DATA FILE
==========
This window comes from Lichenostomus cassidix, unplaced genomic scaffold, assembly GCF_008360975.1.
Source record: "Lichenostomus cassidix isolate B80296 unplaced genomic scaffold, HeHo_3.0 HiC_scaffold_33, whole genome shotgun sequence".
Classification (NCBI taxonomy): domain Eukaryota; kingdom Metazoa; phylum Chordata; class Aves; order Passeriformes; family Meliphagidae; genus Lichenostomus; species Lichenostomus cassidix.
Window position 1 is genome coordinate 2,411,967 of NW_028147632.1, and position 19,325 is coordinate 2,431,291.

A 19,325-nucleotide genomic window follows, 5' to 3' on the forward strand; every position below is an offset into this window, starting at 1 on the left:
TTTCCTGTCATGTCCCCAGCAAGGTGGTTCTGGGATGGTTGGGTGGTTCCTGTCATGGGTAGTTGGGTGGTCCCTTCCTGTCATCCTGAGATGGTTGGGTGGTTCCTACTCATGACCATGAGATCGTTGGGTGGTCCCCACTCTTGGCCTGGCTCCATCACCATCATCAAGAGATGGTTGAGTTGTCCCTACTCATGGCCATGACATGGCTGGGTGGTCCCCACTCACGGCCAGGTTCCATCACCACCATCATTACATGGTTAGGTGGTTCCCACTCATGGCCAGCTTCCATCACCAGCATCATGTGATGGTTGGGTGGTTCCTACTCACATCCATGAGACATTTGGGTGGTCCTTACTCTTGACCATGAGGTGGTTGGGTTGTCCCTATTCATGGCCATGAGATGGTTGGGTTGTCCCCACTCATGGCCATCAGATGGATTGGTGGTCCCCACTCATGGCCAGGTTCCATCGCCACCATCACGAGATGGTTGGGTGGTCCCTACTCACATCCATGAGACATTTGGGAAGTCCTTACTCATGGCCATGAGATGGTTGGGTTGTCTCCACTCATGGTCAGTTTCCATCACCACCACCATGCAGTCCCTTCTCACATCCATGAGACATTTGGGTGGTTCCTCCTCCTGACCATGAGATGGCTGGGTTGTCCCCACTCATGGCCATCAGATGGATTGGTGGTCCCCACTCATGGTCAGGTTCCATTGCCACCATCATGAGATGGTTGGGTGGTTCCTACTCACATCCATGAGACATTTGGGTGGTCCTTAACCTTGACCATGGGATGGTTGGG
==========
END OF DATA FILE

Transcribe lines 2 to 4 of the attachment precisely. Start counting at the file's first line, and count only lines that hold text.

Source record: "Lichenostomus cassidix isolate B80296 unplaced genomic scaffold, HeHo_3.0 HiC_scaffold_33, whole genome shotgun sequence".
Classification (NCBI taxonomy): domain Eukaryota; kingdom Metazoa; phylum Chordata; class Aves; order Passeriformes; family Meliphagidae; genus Lichenostomus; species Lichenostomus cassidix.
Window position 1 is genome coordinate 2,411,967 of NW_028147632.1, and position 19,325 is coordinate 2,431,291.